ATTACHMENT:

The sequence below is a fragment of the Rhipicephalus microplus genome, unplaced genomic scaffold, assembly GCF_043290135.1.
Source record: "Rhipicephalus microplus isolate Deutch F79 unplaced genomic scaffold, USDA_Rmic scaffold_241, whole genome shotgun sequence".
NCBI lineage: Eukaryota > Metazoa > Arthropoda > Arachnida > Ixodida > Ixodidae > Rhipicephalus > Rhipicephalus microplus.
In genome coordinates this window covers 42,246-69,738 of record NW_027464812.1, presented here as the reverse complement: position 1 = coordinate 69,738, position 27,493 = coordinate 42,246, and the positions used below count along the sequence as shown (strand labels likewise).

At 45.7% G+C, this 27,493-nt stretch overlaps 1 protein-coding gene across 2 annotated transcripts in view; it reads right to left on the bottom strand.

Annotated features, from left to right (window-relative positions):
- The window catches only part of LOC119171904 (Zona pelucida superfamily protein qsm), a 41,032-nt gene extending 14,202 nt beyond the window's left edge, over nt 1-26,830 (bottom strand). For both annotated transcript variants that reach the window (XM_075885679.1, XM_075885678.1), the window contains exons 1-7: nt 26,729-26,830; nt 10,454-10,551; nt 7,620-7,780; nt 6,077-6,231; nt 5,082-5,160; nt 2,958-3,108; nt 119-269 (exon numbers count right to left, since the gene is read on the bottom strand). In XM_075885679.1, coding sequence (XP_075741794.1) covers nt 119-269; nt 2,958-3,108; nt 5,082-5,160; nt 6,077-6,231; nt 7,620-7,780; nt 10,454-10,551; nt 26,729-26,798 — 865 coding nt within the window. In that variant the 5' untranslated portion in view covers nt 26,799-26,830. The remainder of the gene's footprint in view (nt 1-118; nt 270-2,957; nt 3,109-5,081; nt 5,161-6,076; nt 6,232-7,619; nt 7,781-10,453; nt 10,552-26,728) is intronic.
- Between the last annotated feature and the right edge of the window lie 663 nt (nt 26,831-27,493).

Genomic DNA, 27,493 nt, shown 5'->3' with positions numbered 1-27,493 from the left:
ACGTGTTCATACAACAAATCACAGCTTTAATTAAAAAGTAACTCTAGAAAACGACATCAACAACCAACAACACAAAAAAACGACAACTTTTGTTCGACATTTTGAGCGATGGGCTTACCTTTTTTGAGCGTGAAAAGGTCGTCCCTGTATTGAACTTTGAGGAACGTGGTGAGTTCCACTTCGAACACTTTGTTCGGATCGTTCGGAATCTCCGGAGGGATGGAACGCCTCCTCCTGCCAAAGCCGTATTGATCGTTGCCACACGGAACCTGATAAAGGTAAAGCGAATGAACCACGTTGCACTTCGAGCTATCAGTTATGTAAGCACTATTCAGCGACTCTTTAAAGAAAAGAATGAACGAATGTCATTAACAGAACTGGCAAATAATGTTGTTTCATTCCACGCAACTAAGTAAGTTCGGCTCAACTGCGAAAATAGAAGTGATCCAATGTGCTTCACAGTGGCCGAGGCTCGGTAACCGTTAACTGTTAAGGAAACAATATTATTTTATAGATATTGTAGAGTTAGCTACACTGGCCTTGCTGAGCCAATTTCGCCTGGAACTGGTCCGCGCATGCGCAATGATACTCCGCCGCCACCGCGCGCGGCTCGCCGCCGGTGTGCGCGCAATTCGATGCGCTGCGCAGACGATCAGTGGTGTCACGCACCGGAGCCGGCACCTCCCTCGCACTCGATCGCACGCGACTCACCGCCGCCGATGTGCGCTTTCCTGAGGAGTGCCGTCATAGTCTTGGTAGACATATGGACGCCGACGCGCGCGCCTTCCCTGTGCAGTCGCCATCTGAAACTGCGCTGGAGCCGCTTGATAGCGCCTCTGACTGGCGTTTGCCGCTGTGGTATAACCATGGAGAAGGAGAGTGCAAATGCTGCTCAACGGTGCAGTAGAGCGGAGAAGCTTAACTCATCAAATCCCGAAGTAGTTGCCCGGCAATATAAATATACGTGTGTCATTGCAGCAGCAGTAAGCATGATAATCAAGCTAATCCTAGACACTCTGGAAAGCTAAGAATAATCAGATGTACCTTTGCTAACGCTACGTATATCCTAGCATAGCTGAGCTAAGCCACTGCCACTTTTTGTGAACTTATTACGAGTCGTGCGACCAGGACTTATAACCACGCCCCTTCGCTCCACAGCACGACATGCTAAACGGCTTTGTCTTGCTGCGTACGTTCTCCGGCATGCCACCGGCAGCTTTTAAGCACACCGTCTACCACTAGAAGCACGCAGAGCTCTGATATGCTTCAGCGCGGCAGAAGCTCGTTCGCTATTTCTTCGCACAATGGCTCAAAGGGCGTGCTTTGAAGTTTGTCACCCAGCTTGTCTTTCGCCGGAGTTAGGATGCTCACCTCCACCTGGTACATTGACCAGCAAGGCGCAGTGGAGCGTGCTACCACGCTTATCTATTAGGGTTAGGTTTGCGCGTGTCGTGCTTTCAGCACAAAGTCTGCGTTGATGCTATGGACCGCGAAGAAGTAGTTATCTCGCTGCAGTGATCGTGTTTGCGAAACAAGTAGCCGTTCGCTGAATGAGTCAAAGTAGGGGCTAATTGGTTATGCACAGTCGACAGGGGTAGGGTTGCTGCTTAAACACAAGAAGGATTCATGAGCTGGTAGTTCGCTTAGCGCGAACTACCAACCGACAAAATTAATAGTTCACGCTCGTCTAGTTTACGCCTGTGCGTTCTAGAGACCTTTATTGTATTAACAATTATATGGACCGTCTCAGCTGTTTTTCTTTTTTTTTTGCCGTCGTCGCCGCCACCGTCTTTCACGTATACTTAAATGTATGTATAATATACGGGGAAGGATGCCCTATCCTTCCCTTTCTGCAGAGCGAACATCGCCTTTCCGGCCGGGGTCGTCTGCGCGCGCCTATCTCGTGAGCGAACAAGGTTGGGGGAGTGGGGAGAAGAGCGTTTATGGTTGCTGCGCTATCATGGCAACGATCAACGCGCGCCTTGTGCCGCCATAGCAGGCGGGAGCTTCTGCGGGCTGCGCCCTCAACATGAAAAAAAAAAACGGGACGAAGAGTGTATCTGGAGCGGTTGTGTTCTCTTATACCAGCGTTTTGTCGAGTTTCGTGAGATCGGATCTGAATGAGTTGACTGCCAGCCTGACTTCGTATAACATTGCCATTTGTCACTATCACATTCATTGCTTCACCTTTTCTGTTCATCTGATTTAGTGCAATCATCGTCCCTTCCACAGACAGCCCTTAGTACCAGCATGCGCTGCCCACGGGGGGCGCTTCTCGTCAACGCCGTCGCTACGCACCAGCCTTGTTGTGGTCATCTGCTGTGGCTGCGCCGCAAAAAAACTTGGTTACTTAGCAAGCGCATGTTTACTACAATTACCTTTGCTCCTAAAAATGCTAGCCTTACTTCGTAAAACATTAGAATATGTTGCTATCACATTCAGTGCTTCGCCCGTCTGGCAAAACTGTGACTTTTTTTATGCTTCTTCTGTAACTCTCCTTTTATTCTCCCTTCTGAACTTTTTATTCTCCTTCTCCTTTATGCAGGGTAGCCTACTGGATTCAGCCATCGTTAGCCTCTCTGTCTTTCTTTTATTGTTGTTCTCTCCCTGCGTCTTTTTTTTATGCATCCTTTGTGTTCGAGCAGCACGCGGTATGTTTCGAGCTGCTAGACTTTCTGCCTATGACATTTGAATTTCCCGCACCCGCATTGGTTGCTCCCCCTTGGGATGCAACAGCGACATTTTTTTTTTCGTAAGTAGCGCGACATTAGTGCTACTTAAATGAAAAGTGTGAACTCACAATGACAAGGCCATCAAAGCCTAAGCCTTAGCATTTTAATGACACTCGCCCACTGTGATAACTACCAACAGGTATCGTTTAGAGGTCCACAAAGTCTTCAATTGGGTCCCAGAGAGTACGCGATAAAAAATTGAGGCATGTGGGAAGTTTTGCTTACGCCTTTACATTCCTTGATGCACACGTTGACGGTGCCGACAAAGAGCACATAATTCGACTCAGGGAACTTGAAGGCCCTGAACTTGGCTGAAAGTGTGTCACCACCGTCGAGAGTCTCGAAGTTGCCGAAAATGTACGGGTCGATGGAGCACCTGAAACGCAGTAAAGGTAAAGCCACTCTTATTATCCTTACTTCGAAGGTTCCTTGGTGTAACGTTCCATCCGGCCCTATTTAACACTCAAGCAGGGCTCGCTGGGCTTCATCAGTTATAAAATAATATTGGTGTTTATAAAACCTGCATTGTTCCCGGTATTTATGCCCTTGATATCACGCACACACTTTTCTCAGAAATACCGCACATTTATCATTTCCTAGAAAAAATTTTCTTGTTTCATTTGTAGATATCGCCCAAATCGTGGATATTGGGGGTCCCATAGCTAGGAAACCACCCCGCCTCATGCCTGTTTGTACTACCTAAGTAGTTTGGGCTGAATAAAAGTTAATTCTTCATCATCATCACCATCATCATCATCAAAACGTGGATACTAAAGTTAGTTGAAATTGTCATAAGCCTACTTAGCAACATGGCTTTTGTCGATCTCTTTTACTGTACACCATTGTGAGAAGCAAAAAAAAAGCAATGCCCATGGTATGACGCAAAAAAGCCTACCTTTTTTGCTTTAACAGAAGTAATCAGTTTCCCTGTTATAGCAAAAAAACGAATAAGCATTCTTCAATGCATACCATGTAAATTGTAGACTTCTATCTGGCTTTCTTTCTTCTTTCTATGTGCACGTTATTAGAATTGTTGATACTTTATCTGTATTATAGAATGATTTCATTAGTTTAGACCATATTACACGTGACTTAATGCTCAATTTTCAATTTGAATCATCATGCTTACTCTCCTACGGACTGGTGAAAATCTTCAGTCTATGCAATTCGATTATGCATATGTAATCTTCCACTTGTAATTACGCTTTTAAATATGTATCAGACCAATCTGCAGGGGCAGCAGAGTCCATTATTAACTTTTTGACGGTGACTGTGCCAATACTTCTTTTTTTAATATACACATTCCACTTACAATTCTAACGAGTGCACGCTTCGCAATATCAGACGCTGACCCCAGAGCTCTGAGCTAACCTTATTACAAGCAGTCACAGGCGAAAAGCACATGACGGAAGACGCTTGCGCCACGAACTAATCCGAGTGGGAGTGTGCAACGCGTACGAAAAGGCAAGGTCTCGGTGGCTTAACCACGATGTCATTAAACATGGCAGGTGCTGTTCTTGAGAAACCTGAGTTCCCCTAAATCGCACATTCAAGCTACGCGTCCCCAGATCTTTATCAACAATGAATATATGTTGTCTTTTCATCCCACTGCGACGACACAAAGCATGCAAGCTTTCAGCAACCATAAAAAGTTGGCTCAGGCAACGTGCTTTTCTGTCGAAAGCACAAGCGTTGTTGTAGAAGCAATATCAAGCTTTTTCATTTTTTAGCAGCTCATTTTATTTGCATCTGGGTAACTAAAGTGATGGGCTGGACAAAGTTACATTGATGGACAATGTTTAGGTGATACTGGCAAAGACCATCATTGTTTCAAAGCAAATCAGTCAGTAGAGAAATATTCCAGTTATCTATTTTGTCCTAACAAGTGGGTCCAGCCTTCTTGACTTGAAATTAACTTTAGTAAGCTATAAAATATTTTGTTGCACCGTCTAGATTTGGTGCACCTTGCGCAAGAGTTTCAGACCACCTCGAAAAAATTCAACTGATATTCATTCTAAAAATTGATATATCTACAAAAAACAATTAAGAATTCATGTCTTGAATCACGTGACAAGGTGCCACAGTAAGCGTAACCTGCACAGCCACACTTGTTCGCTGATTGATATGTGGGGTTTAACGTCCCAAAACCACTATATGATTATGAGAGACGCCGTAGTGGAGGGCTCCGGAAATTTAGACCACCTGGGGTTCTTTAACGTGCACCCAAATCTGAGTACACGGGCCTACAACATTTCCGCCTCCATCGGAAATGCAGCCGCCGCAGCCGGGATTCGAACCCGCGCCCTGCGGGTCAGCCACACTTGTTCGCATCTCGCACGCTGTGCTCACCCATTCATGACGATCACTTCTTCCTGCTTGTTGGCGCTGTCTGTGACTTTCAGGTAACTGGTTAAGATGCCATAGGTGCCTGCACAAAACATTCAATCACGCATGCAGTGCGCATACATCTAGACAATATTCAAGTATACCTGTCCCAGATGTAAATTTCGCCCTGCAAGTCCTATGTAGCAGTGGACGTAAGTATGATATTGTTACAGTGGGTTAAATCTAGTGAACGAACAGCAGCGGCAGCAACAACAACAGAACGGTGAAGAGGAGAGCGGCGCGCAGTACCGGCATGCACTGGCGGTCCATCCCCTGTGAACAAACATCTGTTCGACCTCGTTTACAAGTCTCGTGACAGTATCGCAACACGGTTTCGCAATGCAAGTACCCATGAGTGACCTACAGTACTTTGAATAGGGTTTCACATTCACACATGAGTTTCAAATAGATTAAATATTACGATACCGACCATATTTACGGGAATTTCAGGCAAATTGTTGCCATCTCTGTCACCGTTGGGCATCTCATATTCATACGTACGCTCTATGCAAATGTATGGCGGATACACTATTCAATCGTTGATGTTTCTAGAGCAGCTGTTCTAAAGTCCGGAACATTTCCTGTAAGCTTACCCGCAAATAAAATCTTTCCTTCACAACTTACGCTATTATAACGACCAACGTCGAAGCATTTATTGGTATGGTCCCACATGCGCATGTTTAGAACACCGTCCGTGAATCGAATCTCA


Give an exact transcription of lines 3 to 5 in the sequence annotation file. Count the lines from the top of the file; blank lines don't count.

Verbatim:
NCBI lineage: Eukaryota > Metazoa > Arthropoda > Arachnida > Ixodida > Ixodidae > Rhipicephalus > Rhipicephalus microplus.
In genome coordinates this window covers 42,246-69,738 of record NW_027464812.1, presented here as the reverse complement: position 1 = coordinate 69,738, position 27,493 = coordinate 42,246, and the positions used below count along the sequence as shown (strand labels likewise).

At 45.7% G+C, this 27,493-nt stretch overlaps 1 protein-coding gene across 2 annotated transcripts in view; it reads right to left on the bottom strand.